Guards at Dade Correctional Institute led the NBC crew back and forth through the prison yard and into the general population, giving them a first-hand look at how Robbins and others were living during a time where he was serving time for a drug probation violation.

While they left the first interview session wondering if there would be a second, Robbins showed up ready for another round.

“He showed up and apologized for his mood the previous day,” Uhalde said. “He acknowledged that he wasn’t ready for the line of questioning but, given the night to reassess and get ready for tough questions, he was great. Over the course of the two days, he was not shy about answering any question honestly, including some about steroids use and why he used cocaine to his marijuana use and his life after football, which hadn’t gone how anybody would want it to.”

Robbins has had several run-ins with the law, both before and after his NFL career ended. His mental health issues and struggles with bipolar disorder have been a factor in all of that, including some dramatic moments that put him in a terrible light.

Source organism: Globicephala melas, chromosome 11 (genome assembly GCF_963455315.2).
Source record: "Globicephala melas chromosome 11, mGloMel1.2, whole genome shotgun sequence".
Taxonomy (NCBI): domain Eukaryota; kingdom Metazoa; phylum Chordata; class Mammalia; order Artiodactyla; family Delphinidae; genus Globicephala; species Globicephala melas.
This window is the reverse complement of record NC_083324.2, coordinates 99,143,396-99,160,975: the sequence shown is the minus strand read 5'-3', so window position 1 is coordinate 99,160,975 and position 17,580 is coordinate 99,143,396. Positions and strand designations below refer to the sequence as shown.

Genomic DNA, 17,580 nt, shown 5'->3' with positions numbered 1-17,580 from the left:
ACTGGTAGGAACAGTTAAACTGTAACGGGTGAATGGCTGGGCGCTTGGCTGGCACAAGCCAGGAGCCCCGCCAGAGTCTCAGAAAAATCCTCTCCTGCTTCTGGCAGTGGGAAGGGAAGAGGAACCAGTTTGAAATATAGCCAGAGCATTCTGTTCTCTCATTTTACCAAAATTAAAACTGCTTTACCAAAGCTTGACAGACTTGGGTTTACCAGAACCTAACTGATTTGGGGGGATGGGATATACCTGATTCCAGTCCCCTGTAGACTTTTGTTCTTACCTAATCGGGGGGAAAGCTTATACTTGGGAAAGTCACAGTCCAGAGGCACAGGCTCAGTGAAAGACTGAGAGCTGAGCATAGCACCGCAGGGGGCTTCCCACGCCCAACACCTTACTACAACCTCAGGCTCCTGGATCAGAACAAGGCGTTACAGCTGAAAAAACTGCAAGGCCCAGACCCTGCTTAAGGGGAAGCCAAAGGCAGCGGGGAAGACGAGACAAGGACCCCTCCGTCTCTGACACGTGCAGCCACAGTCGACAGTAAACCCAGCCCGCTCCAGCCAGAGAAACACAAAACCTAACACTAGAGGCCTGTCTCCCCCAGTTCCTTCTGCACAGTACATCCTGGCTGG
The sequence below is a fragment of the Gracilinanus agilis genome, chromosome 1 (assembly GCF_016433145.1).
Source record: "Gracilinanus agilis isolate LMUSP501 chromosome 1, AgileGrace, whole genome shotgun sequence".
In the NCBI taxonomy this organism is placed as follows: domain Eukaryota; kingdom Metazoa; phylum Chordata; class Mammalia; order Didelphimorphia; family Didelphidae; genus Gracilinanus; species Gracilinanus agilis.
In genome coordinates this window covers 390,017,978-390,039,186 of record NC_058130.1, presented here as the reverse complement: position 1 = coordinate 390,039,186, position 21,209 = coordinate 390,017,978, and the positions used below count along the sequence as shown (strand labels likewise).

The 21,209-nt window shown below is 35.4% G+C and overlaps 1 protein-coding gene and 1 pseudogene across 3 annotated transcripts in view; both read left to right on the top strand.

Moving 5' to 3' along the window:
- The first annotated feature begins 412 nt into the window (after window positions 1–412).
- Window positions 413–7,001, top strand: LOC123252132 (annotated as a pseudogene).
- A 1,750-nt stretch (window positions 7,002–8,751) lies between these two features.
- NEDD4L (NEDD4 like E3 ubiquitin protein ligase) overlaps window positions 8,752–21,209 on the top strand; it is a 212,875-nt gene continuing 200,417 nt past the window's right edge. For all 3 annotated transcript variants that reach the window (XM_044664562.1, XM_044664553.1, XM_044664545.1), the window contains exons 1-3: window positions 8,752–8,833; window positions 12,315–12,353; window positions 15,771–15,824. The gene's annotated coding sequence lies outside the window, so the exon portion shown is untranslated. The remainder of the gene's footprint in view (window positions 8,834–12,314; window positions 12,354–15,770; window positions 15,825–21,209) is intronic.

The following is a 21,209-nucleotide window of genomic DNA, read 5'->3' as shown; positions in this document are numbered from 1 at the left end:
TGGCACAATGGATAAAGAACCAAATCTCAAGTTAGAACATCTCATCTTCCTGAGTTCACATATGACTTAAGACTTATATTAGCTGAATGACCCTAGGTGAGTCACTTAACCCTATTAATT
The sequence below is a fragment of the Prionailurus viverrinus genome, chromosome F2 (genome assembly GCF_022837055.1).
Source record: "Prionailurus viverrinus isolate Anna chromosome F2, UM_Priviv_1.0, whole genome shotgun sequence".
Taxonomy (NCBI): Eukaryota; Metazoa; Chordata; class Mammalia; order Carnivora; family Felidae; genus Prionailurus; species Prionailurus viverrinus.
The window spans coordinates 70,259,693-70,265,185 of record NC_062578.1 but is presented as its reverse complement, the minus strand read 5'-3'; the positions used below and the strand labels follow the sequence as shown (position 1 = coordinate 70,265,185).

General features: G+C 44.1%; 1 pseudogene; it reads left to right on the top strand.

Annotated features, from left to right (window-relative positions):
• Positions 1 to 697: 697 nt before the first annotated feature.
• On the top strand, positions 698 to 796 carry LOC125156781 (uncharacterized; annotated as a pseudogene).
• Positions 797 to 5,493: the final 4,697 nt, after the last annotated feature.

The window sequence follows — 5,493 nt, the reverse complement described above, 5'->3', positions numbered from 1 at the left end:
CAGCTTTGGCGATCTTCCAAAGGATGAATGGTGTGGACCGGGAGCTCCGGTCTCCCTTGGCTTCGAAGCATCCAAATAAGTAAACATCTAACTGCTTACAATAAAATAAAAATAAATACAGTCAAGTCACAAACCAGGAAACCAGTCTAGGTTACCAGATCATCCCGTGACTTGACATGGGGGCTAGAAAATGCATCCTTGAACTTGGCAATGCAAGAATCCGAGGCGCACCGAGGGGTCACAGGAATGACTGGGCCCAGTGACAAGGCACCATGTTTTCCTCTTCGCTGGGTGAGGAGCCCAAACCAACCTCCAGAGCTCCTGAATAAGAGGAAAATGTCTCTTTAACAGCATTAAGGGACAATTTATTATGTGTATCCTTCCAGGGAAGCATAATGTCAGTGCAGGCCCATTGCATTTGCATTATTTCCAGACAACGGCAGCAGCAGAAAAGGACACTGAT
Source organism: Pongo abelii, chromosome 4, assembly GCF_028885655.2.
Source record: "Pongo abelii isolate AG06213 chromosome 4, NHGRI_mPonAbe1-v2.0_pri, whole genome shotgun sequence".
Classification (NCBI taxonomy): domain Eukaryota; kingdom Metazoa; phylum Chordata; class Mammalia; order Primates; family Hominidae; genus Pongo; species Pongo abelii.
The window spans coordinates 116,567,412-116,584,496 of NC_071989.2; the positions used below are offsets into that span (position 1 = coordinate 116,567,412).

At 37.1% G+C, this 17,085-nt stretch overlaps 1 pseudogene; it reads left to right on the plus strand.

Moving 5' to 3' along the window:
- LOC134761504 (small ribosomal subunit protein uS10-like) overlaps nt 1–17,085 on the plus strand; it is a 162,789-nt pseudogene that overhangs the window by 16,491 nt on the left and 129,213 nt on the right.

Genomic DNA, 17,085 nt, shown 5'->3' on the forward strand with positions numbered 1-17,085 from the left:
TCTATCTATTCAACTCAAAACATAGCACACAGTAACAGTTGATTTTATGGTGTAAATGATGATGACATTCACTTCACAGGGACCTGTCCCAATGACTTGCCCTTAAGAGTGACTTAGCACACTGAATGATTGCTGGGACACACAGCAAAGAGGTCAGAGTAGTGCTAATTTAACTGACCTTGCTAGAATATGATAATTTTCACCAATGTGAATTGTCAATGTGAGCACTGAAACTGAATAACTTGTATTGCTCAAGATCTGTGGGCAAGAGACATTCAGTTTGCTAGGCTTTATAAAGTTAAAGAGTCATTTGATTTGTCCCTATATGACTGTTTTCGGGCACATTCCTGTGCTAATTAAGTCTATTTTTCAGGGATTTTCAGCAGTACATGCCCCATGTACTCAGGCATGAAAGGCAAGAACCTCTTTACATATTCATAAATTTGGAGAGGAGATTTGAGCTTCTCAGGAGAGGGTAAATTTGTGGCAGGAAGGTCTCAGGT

He was open and honest about them all.

“He was so articulate and willing to open up,” Papa said. “I remember leaving there and calling everybody that I knew, saying that this was the most fascinating experience of my professional life.”

Uhalde hadn’t thought much about the interview after taping until it was unearthed for “Sports Uncovered,” when we went back through the sessions from every camera angle. Memories of those days came flooding back.

“I’ve never seen the bad side of Barret,” Uhalde said. “I’ve only seen the up-close, in-person interview we had, and I left that day thinking he was a good guy who obviously made some mistakes ... He’s a guy you still kind of root for and hope that he would do the things necessary to get his life back in order. Re-watching it reminded me of all those things. It solidified that opinion of him.

"If this is a good version of Barret, he’s a nice guy who answered a lot of tough questions that even a normal person like me would be very annoyed to have to answer. Retracing some of the worst moments of your life would be tough for anyone, and he handled it as well as anyone I’ve been around facing that line of questioning.”

While most know Robbins from one sensational Super Bowl story, Papa hopes the podcast and the interview, now available in a condensed version on YouTube, show Robbins in three full dimensions.